On the matter of resistance, this Forum mainly addresses athletes who would be more apt to add much more resistance than your average house wife in a Spin class- this is why I mentioned the reistance issue.
On the issue of HR levels being generally higher than outside, this is a fact since you do not have the outside air to cool your body- simple physics. Best situation is to have a fan circulating air close to your trainer.
Train like Lance?ColnagoFE
Oct 11, 2001 12:12 PM
Agree...I use my HRM all the time. The main problem I have with HR training is knowing what one's MHR is...using the traditional formulas or even Karvonen is usually way off. participant could be working way too easy or too hard depending on what they think their MHR is unless they have had a reliable stress test done and are going by that #. I also think it's rather hard to get a real endurance workout in an hour for someone training for multiple hour rides. Not that I don't think the whole zone thing is beneficial if done well. Don't even get me started on the expiring certs. When I got my black card they said it was forever. Now they change their mind. And you have to take their CECs which are often marginally useful. I personally keep up with the updates through their online forum...and that doesn't cost anything. I have often thought it would be cool to have a Spin bike that measured could train from that, but JG seems to be sold on HR training.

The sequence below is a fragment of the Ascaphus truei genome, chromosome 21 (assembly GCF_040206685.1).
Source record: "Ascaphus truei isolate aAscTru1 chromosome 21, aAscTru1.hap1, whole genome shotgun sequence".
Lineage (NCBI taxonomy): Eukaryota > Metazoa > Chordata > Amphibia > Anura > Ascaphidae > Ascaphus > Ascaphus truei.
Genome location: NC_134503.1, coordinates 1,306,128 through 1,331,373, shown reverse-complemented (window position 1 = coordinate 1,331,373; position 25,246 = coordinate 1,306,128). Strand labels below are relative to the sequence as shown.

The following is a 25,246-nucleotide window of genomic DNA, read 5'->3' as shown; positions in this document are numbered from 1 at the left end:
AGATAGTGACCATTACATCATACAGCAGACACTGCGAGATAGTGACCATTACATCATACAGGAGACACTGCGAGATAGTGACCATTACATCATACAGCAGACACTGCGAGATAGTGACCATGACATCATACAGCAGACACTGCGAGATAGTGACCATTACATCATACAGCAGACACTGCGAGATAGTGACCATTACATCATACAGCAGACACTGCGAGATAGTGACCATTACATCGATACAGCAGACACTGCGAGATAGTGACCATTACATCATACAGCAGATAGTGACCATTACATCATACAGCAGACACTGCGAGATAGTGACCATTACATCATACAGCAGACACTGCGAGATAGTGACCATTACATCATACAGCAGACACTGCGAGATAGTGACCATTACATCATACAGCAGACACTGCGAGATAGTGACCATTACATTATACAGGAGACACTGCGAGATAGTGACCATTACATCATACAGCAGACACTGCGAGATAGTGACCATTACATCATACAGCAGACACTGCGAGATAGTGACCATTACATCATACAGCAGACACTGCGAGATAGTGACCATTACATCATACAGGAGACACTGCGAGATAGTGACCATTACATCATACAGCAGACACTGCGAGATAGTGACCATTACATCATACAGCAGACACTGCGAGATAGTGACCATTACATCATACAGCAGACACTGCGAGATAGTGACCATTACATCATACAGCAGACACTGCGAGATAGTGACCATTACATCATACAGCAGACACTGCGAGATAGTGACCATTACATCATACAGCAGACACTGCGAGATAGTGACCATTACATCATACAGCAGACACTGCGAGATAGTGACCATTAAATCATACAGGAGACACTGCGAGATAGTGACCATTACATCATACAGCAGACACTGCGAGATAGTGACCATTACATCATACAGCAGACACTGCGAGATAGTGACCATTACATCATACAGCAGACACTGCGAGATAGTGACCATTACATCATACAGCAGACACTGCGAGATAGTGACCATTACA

Do people bring shoes and pedals to spin class?..(nm)vanzutas
Oct 11, 2001 12:12 PM
Oct 11, 2001 12:15 PM
though changing pedals is usually discouraged beccause it is hard on the bikes changing them out all the time...and people tend to cross thread them. Most clubs have pedals that you can use Look or SPD cleats already.
shoesgrassy knoll
Oct 11, 2001 3:24 PM
I just use an old pair of road shoes without any cleats. A little slick at first but provides a good platform. gave up the trainer after sweating like a pig and leaving skidmarks on the carpet.
That is why you use a fan (nm)Woof the dog
Oct 11, 2001 10:09 PM